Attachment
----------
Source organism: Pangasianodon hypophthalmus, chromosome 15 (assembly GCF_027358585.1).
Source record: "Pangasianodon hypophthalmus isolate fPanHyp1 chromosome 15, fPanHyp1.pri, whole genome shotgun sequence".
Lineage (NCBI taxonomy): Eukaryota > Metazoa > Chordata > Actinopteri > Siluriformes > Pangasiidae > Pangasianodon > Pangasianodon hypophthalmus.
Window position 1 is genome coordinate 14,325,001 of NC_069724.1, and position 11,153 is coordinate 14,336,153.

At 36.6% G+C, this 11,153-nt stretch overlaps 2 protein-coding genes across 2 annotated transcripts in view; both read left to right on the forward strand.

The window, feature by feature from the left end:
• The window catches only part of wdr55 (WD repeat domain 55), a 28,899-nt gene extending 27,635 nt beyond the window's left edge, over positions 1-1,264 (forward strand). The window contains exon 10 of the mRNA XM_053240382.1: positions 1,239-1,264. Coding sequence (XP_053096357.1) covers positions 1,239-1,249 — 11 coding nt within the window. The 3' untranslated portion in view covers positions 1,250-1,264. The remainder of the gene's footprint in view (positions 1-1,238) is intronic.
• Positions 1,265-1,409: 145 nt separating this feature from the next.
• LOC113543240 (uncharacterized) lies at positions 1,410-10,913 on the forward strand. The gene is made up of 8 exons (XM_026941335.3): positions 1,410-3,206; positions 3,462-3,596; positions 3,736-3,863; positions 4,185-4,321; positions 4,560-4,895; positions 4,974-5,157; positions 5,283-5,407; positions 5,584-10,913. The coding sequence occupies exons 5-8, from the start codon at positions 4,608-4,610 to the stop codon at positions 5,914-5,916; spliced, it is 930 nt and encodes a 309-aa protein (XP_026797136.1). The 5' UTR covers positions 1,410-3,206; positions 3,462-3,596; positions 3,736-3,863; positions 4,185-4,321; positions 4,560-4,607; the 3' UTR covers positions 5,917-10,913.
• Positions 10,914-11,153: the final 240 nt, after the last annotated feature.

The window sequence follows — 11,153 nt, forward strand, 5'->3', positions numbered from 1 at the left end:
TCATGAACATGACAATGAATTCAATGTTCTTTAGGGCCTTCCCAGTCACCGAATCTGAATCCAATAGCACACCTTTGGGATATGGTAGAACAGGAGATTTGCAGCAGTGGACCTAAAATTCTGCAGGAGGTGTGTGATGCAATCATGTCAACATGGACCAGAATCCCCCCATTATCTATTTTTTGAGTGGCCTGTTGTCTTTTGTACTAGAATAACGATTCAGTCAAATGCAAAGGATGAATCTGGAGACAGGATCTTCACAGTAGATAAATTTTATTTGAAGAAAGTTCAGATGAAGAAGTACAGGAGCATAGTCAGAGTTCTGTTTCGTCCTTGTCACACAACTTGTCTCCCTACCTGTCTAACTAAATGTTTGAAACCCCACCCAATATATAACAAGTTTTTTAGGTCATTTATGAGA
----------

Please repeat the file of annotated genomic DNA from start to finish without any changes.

Source organism: Pangasianodon hypophthalmus, chromosome 15 (assembly GCF_027358585.1).
Source record: "Pangasianodon hypophthalmus isolate fPanHyp1 chromosome 15, fPanHyp1.pri, whole genome shotgun sequence".
Lineage (NCBI taxonomy): Eukaryota > Metazoa > Chordata > Actinopteri > Siluriformes > Pangasiidae > Pangasianodon > Pangasianodon hypophthalmus.
Window position 1 is genome coordinate 14,325,001 of NC_069724.1, and position 11,153 is coordinate 14,336,153.

At 36.6% G+C, this 11,153-nt stretch overlaps 2 protein-coding genes across 2 annotated transcripts in view; both read left to right on the forward strand.

The window, feature by feature from the left end:
• The window catches only part of wdr55 (WD repeat domain 55), a 28,899-nt gene extending 27,635 nt beyond the window's left edge, over positions 1-1,264 (forward strand). The window contains exon 10 of the mRNA XM_053240382.1: positions 1,239-1,264. Coding sequence (XP_053096357.1) covers positions 1,239-1,249 — 11 coding nt within the window. The 3' untranslated portion in view covers positions 1,250-1,264. The remainder of the gene's footprint in view (positions 1-1,238) is intronic.
• Positions 1,265-1,409: 145 nt separating this feature from the next.
• LOC113543240 (uncharacterized) lies at positions 1,410-10,913 on the forward strand. The gene is made up of 8 exons (XM_026941335.3): positions 1,410-3,206; positions 3,462-3,596; positions 3,736-3,863; positions 4,185-4,321; positions 4,560-4,895; positions 4,974-5,157; positions 5,283-5,407; positions 5,584-10,913. The coding sequence occupies exons 5-8, from the start codon at positions 4,608-4,610 to the stop codon at positions 5,914-5,916; spliced, it is 930 nt and encodes a 309-aa protein (XP_026797136.1). The 5' UTR covers positions 1,410-3,206; positions 3,462-3,596; positions 3,736-3,863; positions 4,185-4,321; positions 4,560-4,607; the 3' UTR covers positions 5,917-10,913.
• Positions 10,914-11,153: the final 240 nt, after the last annotated feature.

The window sequence follows — 11,153 nt, forward strand, 5'->3', positions numbered from 1 at the left end:
TCATGAACATGACAATGAATTCAATGTTCTTTAGGGCCTTCCCAGTCACCGAATCTGAATCCAATAGCACACCTTTGGGATATGGTAGAACAGGAGATTTGCAGCAGTGGACCTAAAATTCTGCAGGAGGTGTGTGATGCAATCATGTCAACATGGACCAGAATCCCCCCATTATCTATTTTTTGAGTGGCCTGTTGTCTTTTGTACTAGAATAACGATTCAGTCAAATGCAAAGGATGAATCTGGAGACAGGATCTTCACAGTAGATAAATTTTATTTGAAGAAAGTTCAGATGAAGAAGTACAGGAGCATAGTCAGAGTTCTGTTTCGTCCTTGTCACACAACTTGTCTCCCTACCTGTCTAACTAAATGTTTGAAACCCCACCCAATATATAACAAGTTTTTTAGGTCATTTATGAGA